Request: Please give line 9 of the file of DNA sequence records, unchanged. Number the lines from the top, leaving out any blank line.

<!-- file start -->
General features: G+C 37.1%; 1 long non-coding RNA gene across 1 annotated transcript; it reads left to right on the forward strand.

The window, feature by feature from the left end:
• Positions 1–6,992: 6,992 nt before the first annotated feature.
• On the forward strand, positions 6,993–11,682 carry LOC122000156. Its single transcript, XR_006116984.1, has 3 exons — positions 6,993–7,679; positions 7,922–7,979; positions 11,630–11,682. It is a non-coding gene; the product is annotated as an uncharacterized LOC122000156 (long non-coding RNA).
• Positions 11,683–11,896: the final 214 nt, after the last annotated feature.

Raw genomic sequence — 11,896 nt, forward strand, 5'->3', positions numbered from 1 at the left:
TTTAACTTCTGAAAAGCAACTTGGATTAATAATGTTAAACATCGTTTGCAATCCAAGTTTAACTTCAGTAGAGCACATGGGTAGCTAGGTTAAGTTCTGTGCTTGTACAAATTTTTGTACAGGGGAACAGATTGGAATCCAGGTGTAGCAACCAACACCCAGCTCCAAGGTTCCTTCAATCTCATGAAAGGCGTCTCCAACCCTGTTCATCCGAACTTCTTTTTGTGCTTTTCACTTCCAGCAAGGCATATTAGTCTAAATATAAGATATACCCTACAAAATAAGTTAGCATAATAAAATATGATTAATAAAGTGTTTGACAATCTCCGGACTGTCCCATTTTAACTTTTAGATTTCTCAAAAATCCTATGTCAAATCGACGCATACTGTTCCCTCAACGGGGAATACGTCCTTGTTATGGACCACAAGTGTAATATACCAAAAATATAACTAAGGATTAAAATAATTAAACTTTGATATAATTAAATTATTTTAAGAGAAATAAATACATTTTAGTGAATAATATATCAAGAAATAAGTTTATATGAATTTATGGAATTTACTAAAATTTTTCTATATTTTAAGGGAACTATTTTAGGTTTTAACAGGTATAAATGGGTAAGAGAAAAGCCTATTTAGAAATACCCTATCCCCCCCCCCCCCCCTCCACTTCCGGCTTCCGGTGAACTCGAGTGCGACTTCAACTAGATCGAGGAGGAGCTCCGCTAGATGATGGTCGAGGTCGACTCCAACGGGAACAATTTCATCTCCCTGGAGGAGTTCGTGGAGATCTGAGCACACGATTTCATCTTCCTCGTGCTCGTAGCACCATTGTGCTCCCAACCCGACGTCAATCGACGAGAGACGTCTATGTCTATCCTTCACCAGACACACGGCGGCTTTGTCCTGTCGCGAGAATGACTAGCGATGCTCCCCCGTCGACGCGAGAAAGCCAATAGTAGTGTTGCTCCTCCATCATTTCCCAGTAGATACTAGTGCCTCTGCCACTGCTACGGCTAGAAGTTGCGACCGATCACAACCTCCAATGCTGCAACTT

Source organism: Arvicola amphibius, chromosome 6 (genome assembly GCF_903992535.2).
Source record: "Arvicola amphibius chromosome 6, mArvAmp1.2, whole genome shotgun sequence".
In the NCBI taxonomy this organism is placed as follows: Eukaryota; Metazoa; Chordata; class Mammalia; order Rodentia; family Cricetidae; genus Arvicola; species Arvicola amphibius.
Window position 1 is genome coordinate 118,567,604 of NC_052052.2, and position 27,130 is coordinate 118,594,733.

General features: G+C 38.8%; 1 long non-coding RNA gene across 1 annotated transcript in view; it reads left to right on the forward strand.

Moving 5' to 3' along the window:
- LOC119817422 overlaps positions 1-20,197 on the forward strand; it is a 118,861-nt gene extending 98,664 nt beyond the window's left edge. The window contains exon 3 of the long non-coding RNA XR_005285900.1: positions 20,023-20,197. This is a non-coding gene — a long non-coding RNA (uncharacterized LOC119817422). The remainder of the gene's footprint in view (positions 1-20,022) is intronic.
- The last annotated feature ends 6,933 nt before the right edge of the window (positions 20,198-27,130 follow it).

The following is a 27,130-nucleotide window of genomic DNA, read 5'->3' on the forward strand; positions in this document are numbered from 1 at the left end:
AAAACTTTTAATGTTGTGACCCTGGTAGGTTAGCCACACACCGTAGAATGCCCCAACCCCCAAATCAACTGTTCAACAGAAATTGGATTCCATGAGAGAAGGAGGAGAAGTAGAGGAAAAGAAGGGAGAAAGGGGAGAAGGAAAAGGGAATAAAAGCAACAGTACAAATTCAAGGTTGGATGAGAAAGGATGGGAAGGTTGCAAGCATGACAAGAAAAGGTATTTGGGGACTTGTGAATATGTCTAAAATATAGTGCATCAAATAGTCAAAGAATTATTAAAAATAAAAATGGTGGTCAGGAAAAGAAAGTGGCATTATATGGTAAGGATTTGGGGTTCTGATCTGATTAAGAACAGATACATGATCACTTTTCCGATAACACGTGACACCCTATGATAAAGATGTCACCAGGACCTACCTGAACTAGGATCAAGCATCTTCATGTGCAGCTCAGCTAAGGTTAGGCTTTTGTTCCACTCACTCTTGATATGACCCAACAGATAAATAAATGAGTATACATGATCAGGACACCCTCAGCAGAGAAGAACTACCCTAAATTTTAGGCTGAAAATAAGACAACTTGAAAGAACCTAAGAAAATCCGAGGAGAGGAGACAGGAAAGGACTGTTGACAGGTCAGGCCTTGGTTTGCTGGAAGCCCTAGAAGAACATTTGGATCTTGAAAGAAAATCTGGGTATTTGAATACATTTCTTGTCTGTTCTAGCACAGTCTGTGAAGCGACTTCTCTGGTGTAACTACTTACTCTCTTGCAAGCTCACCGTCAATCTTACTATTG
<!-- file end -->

Source record: "Arvicola amphibius chromosome 6, mArvAmp1.2, whole genome shotgun sequence".